Criminal Code Offences - Adler Bytensky Prutschi Shikhman

Canada’s criminal justice system provides for the handling of various criminal code offences. How a charge is handled depends on the nature of the crime, the seriousness of the charge, the prior history of the accused, and other factors. The type of offence can have an impact on custody matters, bail, trial procedures, and sentencing.

Summary Conviction Offences Versus Indictable Offences

Summary conviction criminal offences under the Criminal Code are minor offences that carry a fairly light penalty. If you are convicted of a summary conviction offence, you will generally face a fine of no more than $2000 and a maximum prison term of six months. In contrast, indictable offences are more serious crimes with more serious penalties.

The Criminal Code also characterizes some types of crimes as “hybrid offences,” which means that the Crown has discretion to decide whether, in a given case, the crime should be treated as a summary conviction offence or an indictable offence.

Violent Crimes

Part VIII of the Code deals with crimes against a person or reputation. This includes violent crimes in which the victim is injured or killed. These crimes include homicide, rape, assault, and other crimes of a similar nature.

Murder is the intentional killing of a human being, and may be classified as first or second degree murder, depending on the circumstances of the killing and the amount of premeditation and forethought involved. The mandatory minimum sentence for murder is life in prison, although the date at which an offender may be eligible for parole may vary.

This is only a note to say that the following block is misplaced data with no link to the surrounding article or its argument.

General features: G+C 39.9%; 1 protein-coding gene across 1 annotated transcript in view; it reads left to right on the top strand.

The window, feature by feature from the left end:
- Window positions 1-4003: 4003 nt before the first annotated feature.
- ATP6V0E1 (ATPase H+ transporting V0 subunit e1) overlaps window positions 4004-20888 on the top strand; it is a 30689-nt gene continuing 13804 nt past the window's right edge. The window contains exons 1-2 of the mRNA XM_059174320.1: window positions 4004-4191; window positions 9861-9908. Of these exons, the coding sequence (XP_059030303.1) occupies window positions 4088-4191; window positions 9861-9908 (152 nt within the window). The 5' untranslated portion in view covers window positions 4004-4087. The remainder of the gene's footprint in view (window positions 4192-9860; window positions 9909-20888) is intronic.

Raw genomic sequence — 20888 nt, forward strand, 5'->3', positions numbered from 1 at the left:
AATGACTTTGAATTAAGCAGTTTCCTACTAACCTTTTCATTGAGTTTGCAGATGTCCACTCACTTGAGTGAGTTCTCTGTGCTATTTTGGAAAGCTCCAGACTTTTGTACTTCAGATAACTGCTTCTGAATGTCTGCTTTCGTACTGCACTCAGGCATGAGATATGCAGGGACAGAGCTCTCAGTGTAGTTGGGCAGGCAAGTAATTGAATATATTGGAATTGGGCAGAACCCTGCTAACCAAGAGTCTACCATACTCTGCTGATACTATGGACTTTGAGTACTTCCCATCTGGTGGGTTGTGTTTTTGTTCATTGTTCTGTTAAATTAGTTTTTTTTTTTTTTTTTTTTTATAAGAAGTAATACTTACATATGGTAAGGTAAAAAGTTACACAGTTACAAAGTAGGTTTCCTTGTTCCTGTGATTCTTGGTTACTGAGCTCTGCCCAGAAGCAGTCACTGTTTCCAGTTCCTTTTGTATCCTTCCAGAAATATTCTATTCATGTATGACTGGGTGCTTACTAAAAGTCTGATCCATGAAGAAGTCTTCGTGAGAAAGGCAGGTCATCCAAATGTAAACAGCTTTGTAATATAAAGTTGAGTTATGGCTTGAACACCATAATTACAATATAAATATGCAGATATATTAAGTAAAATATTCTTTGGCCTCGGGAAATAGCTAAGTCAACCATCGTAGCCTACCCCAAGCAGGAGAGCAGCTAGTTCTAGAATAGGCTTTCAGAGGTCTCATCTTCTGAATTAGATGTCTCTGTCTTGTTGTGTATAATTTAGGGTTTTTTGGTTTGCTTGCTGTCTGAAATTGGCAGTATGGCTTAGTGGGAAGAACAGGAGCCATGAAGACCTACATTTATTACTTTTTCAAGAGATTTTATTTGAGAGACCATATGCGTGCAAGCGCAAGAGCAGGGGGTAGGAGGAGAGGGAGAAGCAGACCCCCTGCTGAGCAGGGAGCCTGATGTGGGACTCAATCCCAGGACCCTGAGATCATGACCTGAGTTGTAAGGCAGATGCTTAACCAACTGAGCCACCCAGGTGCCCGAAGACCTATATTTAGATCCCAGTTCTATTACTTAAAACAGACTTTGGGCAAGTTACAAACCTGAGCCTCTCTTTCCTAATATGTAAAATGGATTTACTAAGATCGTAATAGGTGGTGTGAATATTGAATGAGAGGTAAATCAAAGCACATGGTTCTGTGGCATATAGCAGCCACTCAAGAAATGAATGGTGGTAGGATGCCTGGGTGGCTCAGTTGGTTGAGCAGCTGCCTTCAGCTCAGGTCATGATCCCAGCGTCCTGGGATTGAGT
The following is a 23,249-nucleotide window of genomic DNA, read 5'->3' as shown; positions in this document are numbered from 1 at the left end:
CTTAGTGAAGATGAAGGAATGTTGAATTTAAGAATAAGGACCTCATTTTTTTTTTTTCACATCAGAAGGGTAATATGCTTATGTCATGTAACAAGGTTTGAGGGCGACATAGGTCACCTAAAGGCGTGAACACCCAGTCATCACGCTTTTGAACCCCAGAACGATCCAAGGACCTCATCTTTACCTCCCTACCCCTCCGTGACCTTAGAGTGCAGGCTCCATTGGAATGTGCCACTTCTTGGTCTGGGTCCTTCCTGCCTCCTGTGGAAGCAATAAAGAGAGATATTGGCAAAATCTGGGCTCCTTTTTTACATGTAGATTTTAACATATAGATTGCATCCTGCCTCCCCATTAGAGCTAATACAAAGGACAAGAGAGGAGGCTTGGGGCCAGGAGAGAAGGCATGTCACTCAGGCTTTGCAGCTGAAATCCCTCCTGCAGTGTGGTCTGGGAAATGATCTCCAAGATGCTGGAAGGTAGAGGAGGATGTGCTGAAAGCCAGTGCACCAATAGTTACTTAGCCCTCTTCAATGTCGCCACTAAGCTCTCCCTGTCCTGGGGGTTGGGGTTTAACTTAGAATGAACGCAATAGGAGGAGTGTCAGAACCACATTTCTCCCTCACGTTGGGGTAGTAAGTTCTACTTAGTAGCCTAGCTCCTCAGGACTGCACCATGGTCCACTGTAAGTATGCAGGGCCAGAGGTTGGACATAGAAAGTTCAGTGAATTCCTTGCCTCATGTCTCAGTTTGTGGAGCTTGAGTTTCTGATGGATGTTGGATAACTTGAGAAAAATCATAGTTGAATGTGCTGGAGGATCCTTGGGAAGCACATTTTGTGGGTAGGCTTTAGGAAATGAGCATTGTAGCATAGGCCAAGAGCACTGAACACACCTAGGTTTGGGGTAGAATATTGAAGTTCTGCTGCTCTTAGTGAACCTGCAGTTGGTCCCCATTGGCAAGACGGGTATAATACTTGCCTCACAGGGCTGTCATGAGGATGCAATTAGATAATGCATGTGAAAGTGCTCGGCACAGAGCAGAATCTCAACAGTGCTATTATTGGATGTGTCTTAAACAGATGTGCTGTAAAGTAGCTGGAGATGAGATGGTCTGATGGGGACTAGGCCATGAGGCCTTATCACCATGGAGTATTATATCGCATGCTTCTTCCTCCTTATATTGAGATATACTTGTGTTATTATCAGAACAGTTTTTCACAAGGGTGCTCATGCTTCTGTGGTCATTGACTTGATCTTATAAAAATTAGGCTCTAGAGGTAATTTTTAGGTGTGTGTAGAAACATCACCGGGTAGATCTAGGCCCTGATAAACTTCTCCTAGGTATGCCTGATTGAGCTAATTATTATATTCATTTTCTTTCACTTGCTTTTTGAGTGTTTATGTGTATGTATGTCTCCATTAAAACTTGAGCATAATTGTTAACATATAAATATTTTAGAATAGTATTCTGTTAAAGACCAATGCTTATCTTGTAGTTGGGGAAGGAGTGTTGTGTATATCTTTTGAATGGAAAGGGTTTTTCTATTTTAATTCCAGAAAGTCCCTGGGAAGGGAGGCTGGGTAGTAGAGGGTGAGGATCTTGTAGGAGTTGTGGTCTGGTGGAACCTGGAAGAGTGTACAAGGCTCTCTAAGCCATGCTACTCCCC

Manslaughter is a charge that applies to the killing of someone through a wrongful act that may or may not have been intentional. A charge of murder may be reduced to manslaughter is the accused can demonstrate that there was provocation on the part of the victim.

The most common form of violent crime is assault, the applying of force to another person without consent, threatening the use of unwanted force, or accosting another person while bearing a weapon. Aggravated assault charges apply to assaults where the victim was wounded or disfigured or his or her life endangered. Sexual assault is any unwanted touching or contact of a sexual nature that is uninvited. There are varying levels for each of these offences, depending on the circumstances.

Property Crimes

Criminal offences against property include theft, robbery, and breaking and entering. Theft is the most commonly reported criminal offence in Canada, and the penalties depend upon the amount and value of the items or goods stolen. Robbery is theft with the threat of violence, and carries with it a maximum sentence of life in prison.

Drug Crimes

Canada’s key drug legislation is the Controlled Drugs and Substances Act, which deals with narcotics and other controlled substances. Drug offenders may be charged with possession or trafficking, both of which carry severe penalties including fines, jail time, probation, and many times, all three. Drug charges are often brought in conjunction with money laundering charges; money laundering is an illegal method of handling or transferring money in order to conceal its illegal origins.

Adler Bytensky Prutschi Shikhman: Criminal Defence Lawyers On Your Side

The Law Firm of Adler Bytensky Prutschi Shikhman is committed to providing the highest standards of legal defence for individuals and corporations charged with criminal offences. Collectively, this team of lawyers has decades of experience in all areas of criminal law, including conducting trials and arguing cases at all levels of court in Ontario as well as before the Supreme Court of Canada. They also provide legal assistance to other lawyers and firms in a variety of legal areas, such as immigration or family law, when those matters cross the line into the criminal arena.

They have established reputations within the Ontario courts and legal community for their commitment to justice and unwavering dedication to professionalism. For a free initial telephone consultation, contact Adler Bytensky Prutschi Shikhman at 5000 Yonge St, Suite 1708, Toronto ON M2N 7E9, or by calling (647) 931-5828.